Household income is frequently used in Brazilian censuses and surveys, and represents the main type of socioeconomic stratification routinely adopted by the National Institute of Geography and Statistics (www.ibge.gov.br). Common sense states that during household interviews the rich tend to underreport their actual income, while the poor do the opposite. In addition, income information is usually collected for the month before the survey, and therefore may show important variability over time for some employment categories, not to speak of the difficulty in measuring income in rural areas where self-produced foods account for a large proportion of the diet. In spite of these limitations, Brazilian society shows such wide income inequalities that studies relying on self-report income consistently show important health gaps between rich and poor. None of the studies included in the supplement used income as a stratifier, because this variable was not yet available in the survey database to which the authors had access to.

In addition to the socioeconomic stratifiers listed above, most articles also include breakdowns by sex and ethnic group, both of which are important dimensions of inequality that are superimposed upon, and may interact with, socioeconomic differences. In the Brazilian literature, self-reported skin color is used as a proxy for ethnicity, and recent research using genetic markers confirm that self-report is strongly correlated to African and European ancestry [18].

To conclude, I would like to thank the International Journal for Equity in Health, and particularly the guest editors for this supplement, for this important contribution to the literature on health inequalities. At this very moment, Brazil is undergoing profound political changes that will certainly impact on health, education and other social programs. Continued monitoring of inequalities in health is now more important than ever before, in order to document trends and provide reliable data to be fed back to politicians and—more importantly—to civil society.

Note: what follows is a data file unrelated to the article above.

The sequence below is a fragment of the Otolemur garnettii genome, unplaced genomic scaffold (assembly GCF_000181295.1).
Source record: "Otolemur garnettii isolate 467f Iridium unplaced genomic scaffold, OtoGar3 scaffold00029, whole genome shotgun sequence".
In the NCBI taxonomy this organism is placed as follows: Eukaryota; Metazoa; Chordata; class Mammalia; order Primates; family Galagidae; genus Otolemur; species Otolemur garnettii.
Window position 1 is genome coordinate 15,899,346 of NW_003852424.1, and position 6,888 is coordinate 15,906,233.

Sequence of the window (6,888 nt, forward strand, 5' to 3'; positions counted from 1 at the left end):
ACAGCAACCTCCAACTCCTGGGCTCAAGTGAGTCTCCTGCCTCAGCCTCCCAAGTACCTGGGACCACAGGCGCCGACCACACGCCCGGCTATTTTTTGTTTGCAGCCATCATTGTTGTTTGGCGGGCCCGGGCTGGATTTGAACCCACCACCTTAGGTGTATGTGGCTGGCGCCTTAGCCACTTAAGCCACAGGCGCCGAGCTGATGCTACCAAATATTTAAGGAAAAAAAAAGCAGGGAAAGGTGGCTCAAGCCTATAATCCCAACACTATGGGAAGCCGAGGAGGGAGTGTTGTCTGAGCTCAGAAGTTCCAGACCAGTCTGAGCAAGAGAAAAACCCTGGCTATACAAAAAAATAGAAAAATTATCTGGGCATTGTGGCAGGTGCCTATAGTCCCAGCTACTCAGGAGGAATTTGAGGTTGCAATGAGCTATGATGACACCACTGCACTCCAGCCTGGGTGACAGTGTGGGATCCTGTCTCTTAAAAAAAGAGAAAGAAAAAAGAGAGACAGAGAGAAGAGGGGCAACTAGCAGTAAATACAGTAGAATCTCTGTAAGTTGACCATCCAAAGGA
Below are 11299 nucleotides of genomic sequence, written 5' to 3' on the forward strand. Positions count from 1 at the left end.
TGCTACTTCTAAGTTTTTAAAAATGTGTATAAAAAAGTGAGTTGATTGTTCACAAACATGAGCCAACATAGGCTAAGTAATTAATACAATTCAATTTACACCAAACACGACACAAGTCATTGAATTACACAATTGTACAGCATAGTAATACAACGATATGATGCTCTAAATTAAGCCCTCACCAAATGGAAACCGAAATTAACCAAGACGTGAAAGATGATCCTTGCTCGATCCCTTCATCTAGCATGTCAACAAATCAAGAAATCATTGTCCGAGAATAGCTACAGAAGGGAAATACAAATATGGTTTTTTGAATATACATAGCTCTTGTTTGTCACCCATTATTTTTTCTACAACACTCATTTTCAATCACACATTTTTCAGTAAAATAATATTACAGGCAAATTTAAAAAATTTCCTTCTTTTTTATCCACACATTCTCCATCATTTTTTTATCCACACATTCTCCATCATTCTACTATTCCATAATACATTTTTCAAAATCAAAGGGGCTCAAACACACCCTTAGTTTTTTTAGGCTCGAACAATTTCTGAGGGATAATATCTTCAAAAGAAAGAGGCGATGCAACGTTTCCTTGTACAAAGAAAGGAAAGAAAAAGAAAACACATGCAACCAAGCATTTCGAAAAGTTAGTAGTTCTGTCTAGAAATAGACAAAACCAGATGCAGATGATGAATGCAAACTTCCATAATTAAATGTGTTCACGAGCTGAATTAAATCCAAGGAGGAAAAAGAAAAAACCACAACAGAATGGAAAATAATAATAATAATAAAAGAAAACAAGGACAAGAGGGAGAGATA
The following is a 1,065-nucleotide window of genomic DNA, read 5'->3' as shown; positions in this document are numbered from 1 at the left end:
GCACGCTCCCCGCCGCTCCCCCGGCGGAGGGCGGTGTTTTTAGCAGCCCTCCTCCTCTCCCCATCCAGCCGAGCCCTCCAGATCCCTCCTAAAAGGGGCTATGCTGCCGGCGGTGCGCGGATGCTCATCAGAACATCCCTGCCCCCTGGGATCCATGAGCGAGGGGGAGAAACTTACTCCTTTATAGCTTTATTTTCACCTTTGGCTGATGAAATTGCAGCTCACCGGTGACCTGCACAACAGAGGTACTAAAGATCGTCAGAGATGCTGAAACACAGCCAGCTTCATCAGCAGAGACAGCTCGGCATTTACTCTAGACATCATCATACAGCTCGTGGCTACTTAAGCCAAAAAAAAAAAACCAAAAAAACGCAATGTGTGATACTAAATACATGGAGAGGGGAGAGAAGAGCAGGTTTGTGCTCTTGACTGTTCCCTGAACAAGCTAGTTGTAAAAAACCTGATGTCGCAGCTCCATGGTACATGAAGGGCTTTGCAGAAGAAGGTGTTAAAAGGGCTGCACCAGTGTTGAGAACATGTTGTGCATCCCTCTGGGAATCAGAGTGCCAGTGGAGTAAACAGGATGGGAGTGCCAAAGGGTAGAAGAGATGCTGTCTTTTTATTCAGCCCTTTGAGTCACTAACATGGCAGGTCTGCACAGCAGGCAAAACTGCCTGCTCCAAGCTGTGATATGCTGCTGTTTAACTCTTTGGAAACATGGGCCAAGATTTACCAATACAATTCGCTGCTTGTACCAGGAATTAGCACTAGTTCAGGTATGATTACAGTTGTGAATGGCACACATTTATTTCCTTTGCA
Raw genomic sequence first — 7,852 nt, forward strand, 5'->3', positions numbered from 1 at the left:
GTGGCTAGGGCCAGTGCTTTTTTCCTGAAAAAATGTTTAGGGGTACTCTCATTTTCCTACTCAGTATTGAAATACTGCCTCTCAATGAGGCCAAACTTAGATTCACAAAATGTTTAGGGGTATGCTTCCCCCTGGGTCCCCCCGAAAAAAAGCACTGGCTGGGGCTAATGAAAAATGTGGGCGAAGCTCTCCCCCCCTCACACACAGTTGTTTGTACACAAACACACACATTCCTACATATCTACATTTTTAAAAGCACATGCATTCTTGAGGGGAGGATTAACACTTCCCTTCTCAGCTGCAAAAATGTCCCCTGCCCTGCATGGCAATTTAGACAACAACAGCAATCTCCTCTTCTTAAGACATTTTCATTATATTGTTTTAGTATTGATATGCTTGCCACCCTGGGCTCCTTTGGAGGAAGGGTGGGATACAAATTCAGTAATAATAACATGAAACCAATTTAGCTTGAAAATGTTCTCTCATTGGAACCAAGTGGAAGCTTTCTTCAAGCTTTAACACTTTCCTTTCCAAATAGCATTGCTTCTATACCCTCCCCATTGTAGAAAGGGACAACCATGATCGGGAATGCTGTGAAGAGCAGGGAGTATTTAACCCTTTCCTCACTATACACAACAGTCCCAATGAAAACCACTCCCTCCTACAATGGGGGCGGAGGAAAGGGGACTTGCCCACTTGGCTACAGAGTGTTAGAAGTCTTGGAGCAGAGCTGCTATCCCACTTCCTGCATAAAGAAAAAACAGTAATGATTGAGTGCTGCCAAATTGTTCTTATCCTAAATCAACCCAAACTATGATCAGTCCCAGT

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Acknowledgements

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Not applicable (single author commentary).

Authors’ information

The author has 40 years’ experience of working as an epidemiologist in Brazil. He was president of the International Epidemiological Association from 2011 to 2014 and holds honorary appointments at the universities of Harvard, Johns Hopkins, London and Oxford.

Competing interests

The author declares that he has no competing interests.

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Authors’ Affiliations

(1)
International Center for Equity in Health, Federal University of Pelotas

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Copyright

© The Author(s). 2016